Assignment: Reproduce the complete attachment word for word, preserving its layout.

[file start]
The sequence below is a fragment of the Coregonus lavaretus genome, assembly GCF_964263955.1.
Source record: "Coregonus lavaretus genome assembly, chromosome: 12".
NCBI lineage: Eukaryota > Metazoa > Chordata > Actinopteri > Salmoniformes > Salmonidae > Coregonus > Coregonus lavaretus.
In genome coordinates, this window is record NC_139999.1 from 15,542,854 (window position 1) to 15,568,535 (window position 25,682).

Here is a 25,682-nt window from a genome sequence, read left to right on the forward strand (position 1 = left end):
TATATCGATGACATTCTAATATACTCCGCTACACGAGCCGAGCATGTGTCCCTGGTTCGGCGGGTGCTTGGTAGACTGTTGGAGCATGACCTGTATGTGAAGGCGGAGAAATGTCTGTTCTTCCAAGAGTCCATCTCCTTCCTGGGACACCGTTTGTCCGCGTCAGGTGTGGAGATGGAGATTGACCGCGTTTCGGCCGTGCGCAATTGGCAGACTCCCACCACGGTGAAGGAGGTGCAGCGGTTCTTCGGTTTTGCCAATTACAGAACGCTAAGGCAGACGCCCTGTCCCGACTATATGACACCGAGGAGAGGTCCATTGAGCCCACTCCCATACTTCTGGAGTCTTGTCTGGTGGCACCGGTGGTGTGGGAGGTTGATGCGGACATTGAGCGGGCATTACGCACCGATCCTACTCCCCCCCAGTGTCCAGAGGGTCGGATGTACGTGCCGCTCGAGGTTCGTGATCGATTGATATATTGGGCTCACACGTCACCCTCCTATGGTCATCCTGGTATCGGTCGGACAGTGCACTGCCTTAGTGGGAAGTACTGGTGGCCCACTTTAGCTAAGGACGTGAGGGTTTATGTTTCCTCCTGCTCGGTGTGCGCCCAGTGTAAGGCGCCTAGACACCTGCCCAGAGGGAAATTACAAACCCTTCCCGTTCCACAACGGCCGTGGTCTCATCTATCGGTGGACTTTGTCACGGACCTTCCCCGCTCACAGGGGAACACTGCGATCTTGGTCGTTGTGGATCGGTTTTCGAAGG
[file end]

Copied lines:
The sequence below is a fragment of the Coregonus lavaretus genome, assembly GCF_964263955.1.
Source record: "Coregonus lavaretus genome assembly, chromosome: 12".
NCBI lineage: Eukaryota > Metazoa > Chordata > Actinopteri > Salmoniformes > Salmonidae > Coregonus > Coregonus lavaretus.
In genome coordinates, this window is record NC_139999.1 from 15,542,854 (window position 1) to 15,568,535 (window position 25,682).

Here is a 25,682-nt window from a genome sequence, read left to right on the forward strand (position 1 = left end):
TATATCGATGACATTCTAATATACTCCGCTACACGAGCCGAGCATGTGTCCCTGGTTCGGCGGGTGCTTGGTAGACTGTTGGAGCATGACCTGTATGTGAAGGCGGAGAAATGTCTGTTCTTCCAAGAGTCCATCTCCTTCCTGGGACACCGTTTGTCCGCGTCAGGTGTGGAGATGGAGATTGACCGCGTTTCGGCCGTGCGCAATTGGCAGACTCCCACCACGGTGAAGGAGGTGCAGCGGTTCTTCGGTTTTGCCAATTACAGAACGCTAAGGCAGACGCCCTGTCCCGACTATATGACACCGAGGAGAGGTCCATTGAGCCCACTCCCATACTTCTGGAGTCTTGTCTGGTGGCACCGGTGGTGTGGGAGGTTGATGCGGACATTGAGCGGGCATTACGCACCGATCCTACTCCCCCCCAGTGTCCAGAGGGTCGGATGTACGTGCCGCTCGAGGTTCGTGATCGATTGATATATTGGGCTCACACGTCACCCTCCTATGGTCATCCTGGTATCGGTCGGACAGTGCACTGCCTTAGTGGGAAGTACTGGTGGCCCACTTTAGCTAAGGACGTGAGGGTTTATGTTTCCTCCTGCTCGGTGTGCGCCCAGTGTAAGGCGCCTAGACACCTGCCCAGAGGGAAATTACAAACCCTTCCCGTTCCACAACGGCCGTGGTCTCATCTATCGGTGGACTTTGTCACGGACCTTCCCCGCTCACAGGGGAACACTGCGATCTTGGTCGTTGTGGATCGGTTTTCGAAGG